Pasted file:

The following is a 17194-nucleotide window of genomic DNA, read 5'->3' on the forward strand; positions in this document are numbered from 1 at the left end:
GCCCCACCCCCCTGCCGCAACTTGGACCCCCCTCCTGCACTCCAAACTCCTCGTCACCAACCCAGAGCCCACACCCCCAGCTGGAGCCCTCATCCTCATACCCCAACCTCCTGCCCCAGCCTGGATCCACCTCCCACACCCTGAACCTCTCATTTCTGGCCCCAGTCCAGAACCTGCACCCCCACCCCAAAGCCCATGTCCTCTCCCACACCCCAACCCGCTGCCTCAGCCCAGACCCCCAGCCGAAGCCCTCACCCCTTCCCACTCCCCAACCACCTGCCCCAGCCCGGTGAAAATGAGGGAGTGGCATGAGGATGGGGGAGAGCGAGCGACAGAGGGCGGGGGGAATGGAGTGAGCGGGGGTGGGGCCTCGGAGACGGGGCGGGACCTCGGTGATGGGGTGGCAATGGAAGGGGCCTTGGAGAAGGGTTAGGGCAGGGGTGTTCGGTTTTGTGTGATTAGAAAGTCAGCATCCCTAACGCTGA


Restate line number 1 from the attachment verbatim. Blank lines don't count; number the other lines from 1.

The following is a 17194-nucleotide window of genomic DNA, read 5'->3' on the forward strand; positions in this document are numbered from 1 at the left end: